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COMMUNITIES OF INNOVATION AT UA TECH PARK UA Tech Park at Rita Road Tenant Sampling

The UA Tech Park is a hub of innovation that spans 1,300 acres and houses 45 companies and 6,000 knowledge workers. It is one of the largest university research parks in the nation. The resources at the UA Tech Park help both startups and established companies expand their product development capacities. These are some of the innovations in progress.

2) NP Photonics NP Photonics is an optics company and the leading manufacturer of fiber lasers, fiber amplifiers and specialty fibers for the sensing, defense, metrology and research markets. NP Photonics, a company stemming from University of Arizona research currently has more than 1,600 lasers installed worldwide. It continues to grow through technology development, strategic partnerships and engagement with markets in which the company has a clear sustainable competitive advantage. 3) Ascensus Ascensus launched its west coast presence and moved into the UA Tech Park in 2017. This office has allowed the company to make a difference for others, and strive to reach its goal of helping millions of people save for what matters most — retirement, education, and healthcare.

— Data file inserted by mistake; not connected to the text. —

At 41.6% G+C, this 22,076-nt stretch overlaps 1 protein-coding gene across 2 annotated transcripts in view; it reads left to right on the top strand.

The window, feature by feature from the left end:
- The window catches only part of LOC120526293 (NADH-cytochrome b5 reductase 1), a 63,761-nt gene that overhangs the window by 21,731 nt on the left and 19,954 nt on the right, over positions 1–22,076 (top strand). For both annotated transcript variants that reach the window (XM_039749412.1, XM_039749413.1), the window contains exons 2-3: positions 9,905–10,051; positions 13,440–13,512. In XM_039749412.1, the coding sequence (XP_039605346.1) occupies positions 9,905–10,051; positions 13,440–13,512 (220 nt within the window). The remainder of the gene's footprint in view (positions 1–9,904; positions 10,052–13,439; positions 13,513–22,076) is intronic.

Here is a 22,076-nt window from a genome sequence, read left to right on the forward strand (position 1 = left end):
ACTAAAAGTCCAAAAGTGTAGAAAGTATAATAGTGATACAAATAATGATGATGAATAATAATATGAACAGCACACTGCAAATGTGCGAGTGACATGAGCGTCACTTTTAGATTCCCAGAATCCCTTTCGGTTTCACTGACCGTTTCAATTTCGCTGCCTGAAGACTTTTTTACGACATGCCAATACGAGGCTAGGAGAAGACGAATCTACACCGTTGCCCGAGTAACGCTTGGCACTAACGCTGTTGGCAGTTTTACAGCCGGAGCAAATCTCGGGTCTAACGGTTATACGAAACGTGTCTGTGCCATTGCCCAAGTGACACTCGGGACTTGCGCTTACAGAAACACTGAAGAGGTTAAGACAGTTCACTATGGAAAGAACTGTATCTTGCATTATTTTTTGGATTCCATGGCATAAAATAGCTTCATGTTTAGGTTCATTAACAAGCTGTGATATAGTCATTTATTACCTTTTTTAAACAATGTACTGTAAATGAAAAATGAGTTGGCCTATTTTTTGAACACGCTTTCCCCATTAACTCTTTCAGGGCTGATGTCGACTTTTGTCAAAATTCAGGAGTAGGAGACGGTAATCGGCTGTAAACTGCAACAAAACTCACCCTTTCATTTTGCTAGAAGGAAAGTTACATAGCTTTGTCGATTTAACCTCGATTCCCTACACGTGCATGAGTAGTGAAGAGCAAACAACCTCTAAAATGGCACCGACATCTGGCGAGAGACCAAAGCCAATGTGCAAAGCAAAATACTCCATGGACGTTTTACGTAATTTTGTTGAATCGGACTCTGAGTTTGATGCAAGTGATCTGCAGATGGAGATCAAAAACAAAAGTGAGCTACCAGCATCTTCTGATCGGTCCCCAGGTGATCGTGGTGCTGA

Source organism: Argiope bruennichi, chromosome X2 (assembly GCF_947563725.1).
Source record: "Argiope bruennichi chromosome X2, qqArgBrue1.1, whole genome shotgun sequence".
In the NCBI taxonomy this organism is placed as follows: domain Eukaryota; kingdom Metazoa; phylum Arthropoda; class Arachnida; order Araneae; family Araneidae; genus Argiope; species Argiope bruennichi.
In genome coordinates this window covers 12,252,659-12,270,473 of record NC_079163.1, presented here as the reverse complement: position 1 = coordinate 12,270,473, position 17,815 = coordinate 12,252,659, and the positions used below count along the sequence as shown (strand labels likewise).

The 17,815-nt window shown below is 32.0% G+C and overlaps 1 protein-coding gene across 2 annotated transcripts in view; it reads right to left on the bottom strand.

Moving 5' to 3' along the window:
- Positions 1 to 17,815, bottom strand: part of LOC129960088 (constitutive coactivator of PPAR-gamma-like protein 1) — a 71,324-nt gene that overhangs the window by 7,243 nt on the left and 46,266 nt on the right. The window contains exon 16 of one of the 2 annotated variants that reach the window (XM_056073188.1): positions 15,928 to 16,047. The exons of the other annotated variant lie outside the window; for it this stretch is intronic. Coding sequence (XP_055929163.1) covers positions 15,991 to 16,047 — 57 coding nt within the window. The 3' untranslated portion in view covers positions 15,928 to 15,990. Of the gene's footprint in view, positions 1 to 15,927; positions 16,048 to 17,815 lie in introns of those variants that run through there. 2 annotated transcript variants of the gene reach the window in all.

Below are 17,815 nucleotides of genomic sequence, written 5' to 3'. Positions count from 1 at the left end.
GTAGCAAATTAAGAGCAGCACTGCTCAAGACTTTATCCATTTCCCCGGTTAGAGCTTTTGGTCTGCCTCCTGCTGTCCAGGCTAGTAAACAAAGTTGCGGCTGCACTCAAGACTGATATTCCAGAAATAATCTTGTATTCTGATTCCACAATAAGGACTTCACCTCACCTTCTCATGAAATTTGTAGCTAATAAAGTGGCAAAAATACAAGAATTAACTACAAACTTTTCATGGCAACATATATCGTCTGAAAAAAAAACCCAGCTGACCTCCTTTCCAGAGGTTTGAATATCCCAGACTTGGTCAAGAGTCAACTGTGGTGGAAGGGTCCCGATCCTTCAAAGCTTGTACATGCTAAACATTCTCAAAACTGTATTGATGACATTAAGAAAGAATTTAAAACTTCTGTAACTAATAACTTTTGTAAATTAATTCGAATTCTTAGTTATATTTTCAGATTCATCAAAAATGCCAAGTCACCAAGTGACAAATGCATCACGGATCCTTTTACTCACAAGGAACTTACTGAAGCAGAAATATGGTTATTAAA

4) Tech Parks Arizona Tech Parks Arizona develops the atmosphere for success which connects the university, community and industry. By linking cutting-edge technology companies with the resources of University of Arizona, Tech Parks Arizona creates an environment in which companies innovate, grow and succeed – a place where innovators and business leaders meet and where emerging companies and technology giants work side by side. 5) IBM IBM has been at the UA Tech Park at Rita Road tenant since 1979. IBM’s Tucson site has established itself as a strategic facility for the corporation. A majority of the staff at IBM Tucson are focused on data storage systems development. Major divisions include Systems and Technology Group, Software, Global Business Service and i2. To celebrate IBM Tucson and its great partnership with the UA Tech Park over the past 25 years, the dedicated team banded together, withstood the heat, and assembled into a human IBM logo. 6) Optum Rx At Optum, we collaborate and partner deeply, driven by a shared vision of health care that works better